Isaiah 61: They will be Called Mighty Oaks

Thursday Themes is an ongoing series of posts focused on given topics or passages of scripture relevant to adoption, knowing God, and learning to live simply and love radically. Please feel free to tweet theme suggestions to me @MamaMcAfee or leave a suggestion in the comments section.

For our first theme, we're walking through the anointments of Isaiah 61--the passage Jesus read in the Nazareth synagogue at the beginning of his earthly ministry (Luke 4:16-20). After finishing his reading, Jesus rolls up the scroll and says to the crowd, "Today this scripture is fulfilled in your hearing." If this scripture has been fulfilled, how does a fulfilled version of Isaiah 61 impact our lives today?

...they will be called mighty oaks,

a planting of the Lord

for the display of his splendor...

Today we're wrapping up our series on the anoinments of Isaiah 61. I can think of no better way to sum it up than with Isaiah's own summing up: They will be called mighty oaks, a planting of the Lord for the display of his splendor.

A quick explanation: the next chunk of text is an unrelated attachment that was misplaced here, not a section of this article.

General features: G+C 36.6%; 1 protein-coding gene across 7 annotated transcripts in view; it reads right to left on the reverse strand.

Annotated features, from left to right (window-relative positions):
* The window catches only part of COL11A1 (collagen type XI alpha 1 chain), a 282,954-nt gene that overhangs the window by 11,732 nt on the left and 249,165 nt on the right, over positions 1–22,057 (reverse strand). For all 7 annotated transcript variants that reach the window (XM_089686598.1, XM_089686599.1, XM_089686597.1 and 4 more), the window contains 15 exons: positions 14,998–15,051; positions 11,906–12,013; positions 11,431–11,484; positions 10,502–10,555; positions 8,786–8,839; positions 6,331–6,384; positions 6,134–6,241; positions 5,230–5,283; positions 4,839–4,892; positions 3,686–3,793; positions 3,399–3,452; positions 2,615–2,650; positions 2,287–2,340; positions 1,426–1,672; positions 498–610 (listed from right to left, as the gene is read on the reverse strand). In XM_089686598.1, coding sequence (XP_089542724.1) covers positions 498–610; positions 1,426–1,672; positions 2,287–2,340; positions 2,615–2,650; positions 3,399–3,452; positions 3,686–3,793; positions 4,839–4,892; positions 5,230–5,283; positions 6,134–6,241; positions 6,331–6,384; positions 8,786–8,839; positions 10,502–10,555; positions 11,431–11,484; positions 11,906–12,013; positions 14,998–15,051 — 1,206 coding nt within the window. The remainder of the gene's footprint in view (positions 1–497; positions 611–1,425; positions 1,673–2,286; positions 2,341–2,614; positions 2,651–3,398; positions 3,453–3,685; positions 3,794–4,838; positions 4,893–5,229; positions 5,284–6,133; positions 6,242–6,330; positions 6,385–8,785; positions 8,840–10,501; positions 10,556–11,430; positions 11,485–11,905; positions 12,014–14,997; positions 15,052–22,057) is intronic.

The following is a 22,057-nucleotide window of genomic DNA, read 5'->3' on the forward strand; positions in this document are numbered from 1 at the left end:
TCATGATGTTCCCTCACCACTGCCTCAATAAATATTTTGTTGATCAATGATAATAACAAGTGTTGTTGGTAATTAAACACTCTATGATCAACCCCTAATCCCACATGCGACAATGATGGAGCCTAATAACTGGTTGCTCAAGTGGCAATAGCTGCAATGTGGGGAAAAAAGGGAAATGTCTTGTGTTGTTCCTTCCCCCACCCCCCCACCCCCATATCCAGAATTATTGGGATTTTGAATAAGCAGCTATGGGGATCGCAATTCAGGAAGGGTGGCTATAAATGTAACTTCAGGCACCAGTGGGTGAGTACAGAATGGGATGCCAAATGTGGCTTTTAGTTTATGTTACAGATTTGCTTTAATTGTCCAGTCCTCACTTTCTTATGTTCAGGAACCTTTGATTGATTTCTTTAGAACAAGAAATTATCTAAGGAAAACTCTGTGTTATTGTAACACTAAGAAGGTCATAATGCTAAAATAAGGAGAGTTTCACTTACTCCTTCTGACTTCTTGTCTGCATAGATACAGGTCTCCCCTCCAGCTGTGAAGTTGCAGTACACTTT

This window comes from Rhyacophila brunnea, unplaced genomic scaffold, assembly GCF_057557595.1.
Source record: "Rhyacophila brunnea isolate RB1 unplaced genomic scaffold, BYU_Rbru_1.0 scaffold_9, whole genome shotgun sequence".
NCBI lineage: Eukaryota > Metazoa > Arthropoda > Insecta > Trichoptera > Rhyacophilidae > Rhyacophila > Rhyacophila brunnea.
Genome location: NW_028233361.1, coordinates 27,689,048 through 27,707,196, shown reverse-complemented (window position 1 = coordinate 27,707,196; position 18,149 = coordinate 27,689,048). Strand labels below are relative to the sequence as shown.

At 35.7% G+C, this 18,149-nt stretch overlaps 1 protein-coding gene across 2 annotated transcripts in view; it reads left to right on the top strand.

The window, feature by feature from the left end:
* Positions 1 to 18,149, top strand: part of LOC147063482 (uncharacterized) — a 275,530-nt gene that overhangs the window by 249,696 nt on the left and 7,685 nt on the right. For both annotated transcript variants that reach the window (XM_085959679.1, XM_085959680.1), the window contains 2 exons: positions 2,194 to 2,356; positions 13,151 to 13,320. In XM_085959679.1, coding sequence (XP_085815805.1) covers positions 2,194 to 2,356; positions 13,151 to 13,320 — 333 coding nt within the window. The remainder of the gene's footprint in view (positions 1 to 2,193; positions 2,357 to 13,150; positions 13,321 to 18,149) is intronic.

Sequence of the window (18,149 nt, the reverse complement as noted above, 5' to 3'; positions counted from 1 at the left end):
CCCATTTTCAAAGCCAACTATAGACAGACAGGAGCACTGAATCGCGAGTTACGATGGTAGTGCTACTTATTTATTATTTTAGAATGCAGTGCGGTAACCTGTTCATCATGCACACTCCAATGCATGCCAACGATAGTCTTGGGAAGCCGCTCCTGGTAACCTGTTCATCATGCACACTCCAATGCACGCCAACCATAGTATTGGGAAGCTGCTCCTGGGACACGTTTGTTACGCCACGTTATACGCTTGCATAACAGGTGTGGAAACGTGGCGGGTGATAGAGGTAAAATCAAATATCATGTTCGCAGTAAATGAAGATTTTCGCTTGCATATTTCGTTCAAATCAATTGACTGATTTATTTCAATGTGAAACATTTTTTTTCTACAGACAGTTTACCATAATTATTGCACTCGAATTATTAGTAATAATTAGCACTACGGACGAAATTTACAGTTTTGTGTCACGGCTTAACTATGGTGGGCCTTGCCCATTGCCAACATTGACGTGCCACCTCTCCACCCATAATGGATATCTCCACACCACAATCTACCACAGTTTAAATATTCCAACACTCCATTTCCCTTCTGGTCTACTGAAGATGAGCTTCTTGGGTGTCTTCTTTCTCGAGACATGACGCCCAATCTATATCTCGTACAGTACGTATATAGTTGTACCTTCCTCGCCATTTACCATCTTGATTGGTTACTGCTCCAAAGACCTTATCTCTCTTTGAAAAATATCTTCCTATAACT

Those who are poor.

Those who are brokenhearted.

Those who are captives.

Those who are imprisoned in darkness.

Those who long for the year of God's favor.

Those who mourn.

They will be called mighty oaks. They will be planted by the Lord. They will be the display of his splendor.


One of my all time favorite children's books is Shel Silverstein's The Giving Tree. Probably Silverstein's most notable and most loved work, The Giving Tree is the story of a small boy and the tree who loves him. The tree shows his love by giving of her fruits and allowing the boy to climb and swing in her branches and shading him from the hot sun.

Overtime as the boy grows, he visits the tree less and less. And the tree misses the boy he loves.

For those of us who've been in church circles for a long time, we have probably heard someone preach a giving tree preach--I've in fact given one myself. It usually goes something like this: